Looking Up in Green
The 51st San Francisco International Film Festival opens tomorrow, and a couple of friends have asked me what I hope to see from this year’s rich mix of Cannes leftovers and local premieres. I’ve only just had time to mark up my calendar a bit, but here goes, opening on a note of regret. I’m not going to be able to make the restoration of Leave Her to Heaven (pictured above), but by all means do if you can—failing that, rent it and rent it soon. Gene Tierney’s pinched performance is the stuff of Hollywood legend, and the gaudy, Technicolor noir is as magnificent as it is anachronistic. Hollywood was perfectly capable of sinister tawdriness in the 50s, but this fatalistic melodrama is of a different order. A few films I’ve already seen which I can happily recommend: Catherine Breillat’s latest, The Last Mistress, a composed chronicle of amour fou; Vasermil, a tough slice-of-life picture about Israeli disunity and machismo; the cinephiliac delicacy of In the City of Sylvia (as discussed here); a bravura mix of John Ford, Russian combat films and The Zombies in La France; Guy Maddin’s punch-drunk autobiographical reenactment, My Winnipeg. And certainly All is Forgiven, which I just watched yesterday evening. It’s a stunning study of drug abuse, the dying bohemian, redemption and all things French-beauty-drowsy-heroin-tears. Debut director and former Cahiers du Cinéma critic Mia Hansen-Løve films Victor’s spiral with roguish attentiveness—halfway through her film unexpectedly jumps forward ten years, and All is Forgiven blooms into an emotionally refined melodrama. Wonderful.
As to what I’ve circled on the calendar, I’m getting a second chance at a number of titles I missed at the Vancouver Film Festival despite good notices from fellow travelers. Alphabetically then: Alexandra brings the continually uncompromised Russian auteur Alexander Sokurov to Chechnya; Ballast has been said to imbue its Delta story with Dardennes-style neorealism and that’s enough for me; Cochochi is a nonprofessionally cast, elliptical work from Mexico that starts with two brothers and a horse; Dust is about dust, in all its impossible ubiquity; A Girl Cut in Two is by Claude Chabrol; Abel Ferrara’s Go Go Tales makes like an Altmanesque strip club saga, though it sounds a good deal funnier than most Altman; “In a Lonely Place: New Experimental Cinema” is co-curated by Irina Leimbacher, kino21 rouser and recent Film Comment contributor; The Man from London sees Hungarian long-take master (and key Gus Van Sant influence) Béla Tarr adapting a story by the French existential mystery author Georges Simenon; Mock Up on Mu is another multivalent, scrapheap fantasia from Craig Baldwin, this one sizing up Scientology and California’s military-industrial complex; 1000 Journals has a cute still; the lyrical documentary Profit Motive and the whispering wind has the best title in the festival and follows a Howard Zinn-inspired quest for battered monuments to American radicalism; The Romance of Astrea and Celadon is by Eric Rohmer; “Scott Arford: Static Life” spotlights a local experimenter I’m not familiar with; Secrecy brings Harvard credentials to an examination of the mounting costs of our government’s obsessions with cover-ups; Still Life is coming a year late, but it gives us a chance in the Bay Area to piece together a nice little series with YBCA’s screenings of a pair of director Jia Zhang-ke’s amazing documentaries in June; Stranded: I’ve Come From a Plane That Crashed on the Mountains because, of course, I’m curious; The Toe Tactic because I want to like inventive live-action/animation hybrids; and Water Lilies for my abiding interest in coming-of-age stories etched in light.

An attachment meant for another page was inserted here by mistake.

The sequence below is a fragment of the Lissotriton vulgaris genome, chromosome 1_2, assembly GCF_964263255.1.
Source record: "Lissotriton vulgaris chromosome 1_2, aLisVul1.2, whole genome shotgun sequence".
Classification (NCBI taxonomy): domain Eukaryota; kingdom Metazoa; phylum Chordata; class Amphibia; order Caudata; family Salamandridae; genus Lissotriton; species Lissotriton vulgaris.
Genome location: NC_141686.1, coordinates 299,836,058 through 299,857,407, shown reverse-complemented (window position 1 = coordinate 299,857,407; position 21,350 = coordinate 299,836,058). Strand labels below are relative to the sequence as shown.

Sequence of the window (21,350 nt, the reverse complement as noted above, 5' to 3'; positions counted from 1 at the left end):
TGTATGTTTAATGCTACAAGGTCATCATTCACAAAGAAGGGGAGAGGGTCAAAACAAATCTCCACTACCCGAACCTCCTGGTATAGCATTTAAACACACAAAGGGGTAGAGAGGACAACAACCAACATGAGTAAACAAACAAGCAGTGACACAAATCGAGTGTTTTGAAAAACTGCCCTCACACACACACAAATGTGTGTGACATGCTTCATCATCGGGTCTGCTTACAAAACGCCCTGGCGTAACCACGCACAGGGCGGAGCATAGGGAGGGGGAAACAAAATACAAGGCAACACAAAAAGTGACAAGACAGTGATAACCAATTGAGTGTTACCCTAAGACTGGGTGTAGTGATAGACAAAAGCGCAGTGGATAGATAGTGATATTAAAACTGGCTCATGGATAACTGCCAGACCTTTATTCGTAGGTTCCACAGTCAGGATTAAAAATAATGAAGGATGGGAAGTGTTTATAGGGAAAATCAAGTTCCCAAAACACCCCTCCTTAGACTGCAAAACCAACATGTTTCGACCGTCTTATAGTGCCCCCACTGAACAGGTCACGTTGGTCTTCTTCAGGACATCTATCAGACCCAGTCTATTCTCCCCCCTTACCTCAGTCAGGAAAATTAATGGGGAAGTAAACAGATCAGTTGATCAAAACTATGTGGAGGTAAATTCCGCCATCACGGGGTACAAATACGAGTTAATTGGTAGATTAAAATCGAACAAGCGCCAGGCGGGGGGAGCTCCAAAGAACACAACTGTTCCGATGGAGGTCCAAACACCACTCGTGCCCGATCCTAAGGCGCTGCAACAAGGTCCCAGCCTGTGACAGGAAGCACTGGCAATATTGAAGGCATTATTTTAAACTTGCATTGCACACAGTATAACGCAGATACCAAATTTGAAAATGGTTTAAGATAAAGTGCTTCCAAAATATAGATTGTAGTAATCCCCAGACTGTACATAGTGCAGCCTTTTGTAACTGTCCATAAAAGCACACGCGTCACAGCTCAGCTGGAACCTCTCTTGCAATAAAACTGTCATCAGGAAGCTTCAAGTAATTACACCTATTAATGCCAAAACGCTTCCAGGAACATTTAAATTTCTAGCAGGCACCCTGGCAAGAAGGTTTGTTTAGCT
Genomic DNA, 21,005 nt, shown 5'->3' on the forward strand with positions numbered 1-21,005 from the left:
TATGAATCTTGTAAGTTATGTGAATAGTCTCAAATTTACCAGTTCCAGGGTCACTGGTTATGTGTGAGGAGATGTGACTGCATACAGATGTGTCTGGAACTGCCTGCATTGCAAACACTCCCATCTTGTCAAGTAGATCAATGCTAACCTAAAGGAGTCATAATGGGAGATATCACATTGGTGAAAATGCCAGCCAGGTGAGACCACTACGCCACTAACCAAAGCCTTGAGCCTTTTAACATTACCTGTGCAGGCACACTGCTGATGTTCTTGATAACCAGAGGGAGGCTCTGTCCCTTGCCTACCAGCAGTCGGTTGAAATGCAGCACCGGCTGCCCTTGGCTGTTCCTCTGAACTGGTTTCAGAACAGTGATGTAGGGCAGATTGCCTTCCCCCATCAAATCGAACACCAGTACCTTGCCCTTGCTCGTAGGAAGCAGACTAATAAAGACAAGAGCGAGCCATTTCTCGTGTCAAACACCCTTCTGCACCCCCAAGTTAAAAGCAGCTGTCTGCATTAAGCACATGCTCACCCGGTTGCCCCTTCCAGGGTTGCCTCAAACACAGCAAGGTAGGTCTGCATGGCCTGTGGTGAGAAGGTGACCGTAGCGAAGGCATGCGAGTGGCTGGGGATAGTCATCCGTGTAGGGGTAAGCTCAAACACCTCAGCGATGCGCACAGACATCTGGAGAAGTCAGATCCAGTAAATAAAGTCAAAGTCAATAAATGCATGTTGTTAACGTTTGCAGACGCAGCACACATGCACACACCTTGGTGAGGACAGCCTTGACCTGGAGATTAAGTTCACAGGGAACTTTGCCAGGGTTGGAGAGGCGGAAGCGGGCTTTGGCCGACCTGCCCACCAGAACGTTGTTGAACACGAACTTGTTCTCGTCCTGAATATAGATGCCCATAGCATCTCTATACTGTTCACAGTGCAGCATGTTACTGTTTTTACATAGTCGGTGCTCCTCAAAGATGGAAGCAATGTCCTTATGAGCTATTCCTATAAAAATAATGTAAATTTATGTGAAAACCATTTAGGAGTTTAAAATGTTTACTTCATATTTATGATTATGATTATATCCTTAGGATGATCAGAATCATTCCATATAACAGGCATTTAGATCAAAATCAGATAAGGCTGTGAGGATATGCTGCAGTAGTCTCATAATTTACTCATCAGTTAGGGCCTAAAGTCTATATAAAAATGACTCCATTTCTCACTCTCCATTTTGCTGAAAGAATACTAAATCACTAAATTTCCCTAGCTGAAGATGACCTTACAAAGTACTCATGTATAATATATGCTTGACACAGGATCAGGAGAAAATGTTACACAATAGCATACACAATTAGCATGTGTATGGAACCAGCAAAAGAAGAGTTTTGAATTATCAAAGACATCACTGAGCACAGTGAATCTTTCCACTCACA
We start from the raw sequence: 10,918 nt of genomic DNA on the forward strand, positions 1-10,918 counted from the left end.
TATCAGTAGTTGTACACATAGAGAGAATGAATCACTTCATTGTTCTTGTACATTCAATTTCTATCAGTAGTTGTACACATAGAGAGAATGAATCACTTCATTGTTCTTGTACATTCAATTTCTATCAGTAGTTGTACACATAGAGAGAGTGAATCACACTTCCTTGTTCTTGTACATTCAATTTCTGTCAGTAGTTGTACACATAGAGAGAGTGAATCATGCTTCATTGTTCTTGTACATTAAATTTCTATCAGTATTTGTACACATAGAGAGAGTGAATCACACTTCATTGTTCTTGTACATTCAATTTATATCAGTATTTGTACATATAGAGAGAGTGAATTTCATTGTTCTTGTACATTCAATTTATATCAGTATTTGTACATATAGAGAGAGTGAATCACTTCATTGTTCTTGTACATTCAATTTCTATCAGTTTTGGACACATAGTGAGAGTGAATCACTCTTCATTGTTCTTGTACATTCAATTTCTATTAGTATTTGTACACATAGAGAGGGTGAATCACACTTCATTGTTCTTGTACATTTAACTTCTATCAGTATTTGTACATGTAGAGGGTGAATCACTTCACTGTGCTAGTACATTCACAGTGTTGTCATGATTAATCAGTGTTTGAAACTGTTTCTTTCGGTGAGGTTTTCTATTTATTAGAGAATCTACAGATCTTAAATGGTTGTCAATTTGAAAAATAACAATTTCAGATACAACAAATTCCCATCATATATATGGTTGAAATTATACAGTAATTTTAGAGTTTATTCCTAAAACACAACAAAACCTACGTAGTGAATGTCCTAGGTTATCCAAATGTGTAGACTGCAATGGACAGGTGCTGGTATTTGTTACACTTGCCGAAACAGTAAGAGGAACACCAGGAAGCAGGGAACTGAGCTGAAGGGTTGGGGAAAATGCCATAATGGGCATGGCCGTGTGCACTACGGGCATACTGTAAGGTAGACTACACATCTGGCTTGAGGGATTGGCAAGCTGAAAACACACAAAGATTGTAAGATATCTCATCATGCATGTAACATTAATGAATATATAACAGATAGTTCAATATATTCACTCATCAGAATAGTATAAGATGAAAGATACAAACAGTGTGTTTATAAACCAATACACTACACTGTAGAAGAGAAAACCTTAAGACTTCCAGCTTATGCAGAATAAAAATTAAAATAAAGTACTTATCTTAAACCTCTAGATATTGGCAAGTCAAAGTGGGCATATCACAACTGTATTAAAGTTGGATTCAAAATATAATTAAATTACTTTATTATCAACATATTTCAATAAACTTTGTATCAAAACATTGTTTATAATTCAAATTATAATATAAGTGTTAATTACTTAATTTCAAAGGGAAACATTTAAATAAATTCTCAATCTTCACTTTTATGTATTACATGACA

More than enough movie-love to go around, though the post wouldn’t be complete without sending up a cheer for the Snowblink CD release show this Saturday in Oakland. The album is called Long Live, and it’s a giant step for Daniela in many ways. By all means, come celebrate. To whet the appetite, here’s David Wilson’s card for the show. Besides being an ace best-friend and artist, David is always up for something new. To wit: he’ll be building an indoor tent for us to gather in Saturday night. Too good.